The long awaited “Resource Guide to the U.S. Foreign Corrupt Practices Act (FCPA),” issued by the Department of Justice (DOJ) and the Securities and Exchange Commission (SEC) on November 14th, predictably unleashed a torrent of blog posts and commentary by the corruption risk management community. Much of the discussion focused on what the 130-page document did not do; its release, not surprisingly coming after the current administration was assured of four more years in office, was routinely described as a “nonevent.” From my perspective, here are a few things the guide does accomplish:
- It May Help You Get Your Homework Done More Quickly
The “Resource Guide” is exactly that—a helpful resource that sets out all the basics, including the statute itself, descriptions of who is covered by the anti-bribery and the accounting provisions of the law, as well as how the DOJ and SEC define key terms relating to proving actionable conduct, such as acting “corruptly,” and who is a “foreign official.” Particularly for smaller companies who do business abroad, it is a great place for their compliance and legal counsel to start their analysis.
- It Keeps The Common Sense in Your Compliance Work
The guide discusses the “Hallmarks” of compliance programs, i.e. the kind of proactive efforts that will put a company in a good position to avoid civil or criminal enforcement if something does go wrong. But the following language caught my eye: “. . . in evaluating compliance programs, the inquir[y] relate[s] to three basic questions:
- Is the company’s compliance program well designed?
- Is it being applied in good faith?
- Does it work?
My translation: quit tallying up how many bells and whistles your compliance program has and think more simply—Are we doing the right thing? Would I want my mother/priest/rabbi to know we do business this way?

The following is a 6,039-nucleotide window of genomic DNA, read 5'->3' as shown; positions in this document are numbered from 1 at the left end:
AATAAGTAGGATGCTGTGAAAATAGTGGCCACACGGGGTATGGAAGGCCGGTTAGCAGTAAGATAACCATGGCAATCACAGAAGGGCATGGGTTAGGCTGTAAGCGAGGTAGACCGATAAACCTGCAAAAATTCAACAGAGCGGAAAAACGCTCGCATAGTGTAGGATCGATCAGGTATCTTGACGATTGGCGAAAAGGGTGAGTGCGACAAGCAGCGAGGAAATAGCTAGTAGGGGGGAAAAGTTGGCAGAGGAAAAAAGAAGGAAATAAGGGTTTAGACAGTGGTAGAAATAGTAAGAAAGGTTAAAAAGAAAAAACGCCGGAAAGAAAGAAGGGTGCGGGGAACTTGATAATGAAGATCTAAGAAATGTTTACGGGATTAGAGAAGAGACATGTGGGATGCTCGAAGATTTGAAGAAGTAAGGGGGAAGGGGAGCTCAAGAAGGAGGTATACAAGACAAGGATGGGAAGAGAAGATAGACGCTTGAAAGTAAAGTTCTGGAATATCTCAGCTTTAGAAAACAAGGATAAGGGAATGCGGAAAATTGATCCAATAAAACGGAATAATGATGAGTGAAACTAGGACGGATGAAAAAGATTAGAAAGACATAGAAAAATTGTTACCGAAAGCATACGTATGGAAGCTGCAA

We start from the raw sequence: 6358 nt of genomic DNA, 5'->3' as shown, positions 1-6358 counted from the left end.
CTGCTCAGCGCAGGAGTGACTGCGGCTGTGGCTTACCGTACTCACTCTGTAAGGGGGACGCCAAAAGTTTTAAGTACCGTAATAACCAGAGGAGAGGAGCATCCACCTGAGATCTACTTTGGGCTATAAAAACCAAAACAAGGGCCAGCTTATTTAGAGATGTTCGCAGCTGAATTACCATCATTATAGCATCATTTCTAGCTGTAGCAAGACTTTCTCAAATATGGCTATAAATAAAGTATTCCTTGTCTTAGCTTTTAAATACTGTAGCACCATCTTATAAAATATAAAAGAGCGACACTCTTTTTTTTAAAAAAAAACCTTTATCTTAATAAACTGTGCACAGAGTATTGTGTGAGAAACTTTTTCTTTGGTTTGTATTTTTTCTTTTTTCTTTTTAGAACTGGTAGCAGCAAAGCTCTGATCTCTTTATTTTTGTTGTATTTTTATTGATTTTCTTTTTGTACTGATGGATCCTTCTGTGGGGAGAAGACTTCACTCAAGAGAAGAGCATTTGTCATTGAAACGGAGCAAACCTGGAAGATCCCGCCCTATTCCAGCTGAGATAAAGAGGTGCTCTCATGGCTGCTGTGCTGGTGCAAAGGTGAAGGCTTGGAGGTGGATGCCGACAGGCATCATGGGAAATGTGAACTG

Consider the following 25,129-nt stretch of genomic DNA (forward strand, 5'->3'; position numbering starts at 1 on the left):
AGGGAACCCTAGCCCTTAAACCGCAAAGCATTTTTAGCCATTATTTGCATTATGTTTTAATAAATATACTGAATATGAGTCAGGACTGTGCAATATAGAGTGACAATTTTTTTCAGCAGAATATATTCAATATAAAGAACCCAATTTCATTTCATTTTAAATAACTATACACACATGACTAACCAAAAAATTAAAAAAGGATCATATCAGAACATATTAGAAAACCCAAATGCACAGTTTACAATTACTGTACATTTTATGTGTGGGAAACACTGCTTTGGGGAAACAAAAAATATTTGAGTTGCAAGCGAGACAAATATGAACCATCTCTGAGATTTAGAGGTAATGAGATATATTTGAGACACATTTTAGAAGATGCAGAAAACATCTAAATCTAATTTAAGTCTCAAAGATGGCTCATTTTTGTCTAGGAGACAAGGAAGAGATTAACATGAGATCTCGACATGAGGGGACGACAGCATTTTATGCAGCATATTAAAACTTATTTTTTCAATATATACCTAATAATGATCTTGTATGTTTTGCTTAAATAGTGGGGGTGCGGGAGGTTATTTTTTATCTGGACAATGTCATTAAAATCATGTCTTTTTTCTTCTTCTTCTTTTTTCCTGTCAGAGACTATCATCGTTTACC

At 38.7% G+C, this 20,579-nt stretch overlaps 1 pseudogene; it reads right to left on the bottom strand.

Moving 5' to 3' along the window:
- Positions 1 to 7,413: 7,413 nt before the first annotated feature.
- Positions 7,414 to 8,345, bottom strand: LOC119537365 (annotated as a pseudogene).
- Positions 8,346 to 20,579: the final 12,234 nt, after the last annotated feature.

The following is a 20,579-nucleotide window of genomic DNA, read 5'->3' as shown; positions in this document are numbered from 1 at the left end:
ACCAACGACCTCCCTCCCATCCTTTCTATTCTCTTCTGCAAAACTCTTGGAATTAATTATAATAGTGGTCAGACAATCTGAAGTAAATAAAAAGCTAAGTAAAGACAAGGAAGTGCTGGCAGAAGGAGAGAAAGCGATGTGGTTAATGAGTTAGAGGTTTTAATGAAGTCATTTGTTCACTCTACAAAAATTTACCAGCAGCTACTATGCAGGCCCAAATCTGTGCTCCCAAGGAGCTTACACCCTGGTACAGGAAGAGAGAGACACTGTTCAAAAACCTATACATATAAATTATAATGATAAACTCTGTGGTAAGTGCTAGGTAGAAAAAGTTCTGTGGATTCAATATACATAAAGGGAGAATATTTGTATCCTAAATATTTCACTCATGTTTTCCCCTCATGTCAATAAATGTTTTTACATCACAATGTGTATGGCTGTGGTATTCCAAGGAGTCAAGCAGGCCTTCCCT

- It Is a Reminder—Prosecutors Don’t Do “Bright Lines”
In advance of the Resource Guide’s issuance, hope abounded that it would contain definitive information about such things as—When is an entity an “instrumentality” of a foreign government, triggering FCPA review of a transaction with that entity?—How much due diligence is enough prior to an acquisition?—How much credit will a company receive for voluntarily disclosing a potential FCPA violation? No such black and white pronouncements appeared, and I wouldn’t have expected them to. No prosecutor wants to give up the ability to enforce conduct that may appear in a “grey zone.” And companies rarely are well-served by walking right up next to a “bright line.”
The Resource Guide is not the FCPA enforcement “crystal ball” that some had hoped for. But it is a whole lot better than a Ouija board. As a joint effort of the DOJ and the SEC, synthesizing information previously scattered among opinion releases, settlement documents, and case law, it is a rare peek into the mindset of enforcement authorities operating in a priority area of federal and international law. A practical gift, indeed.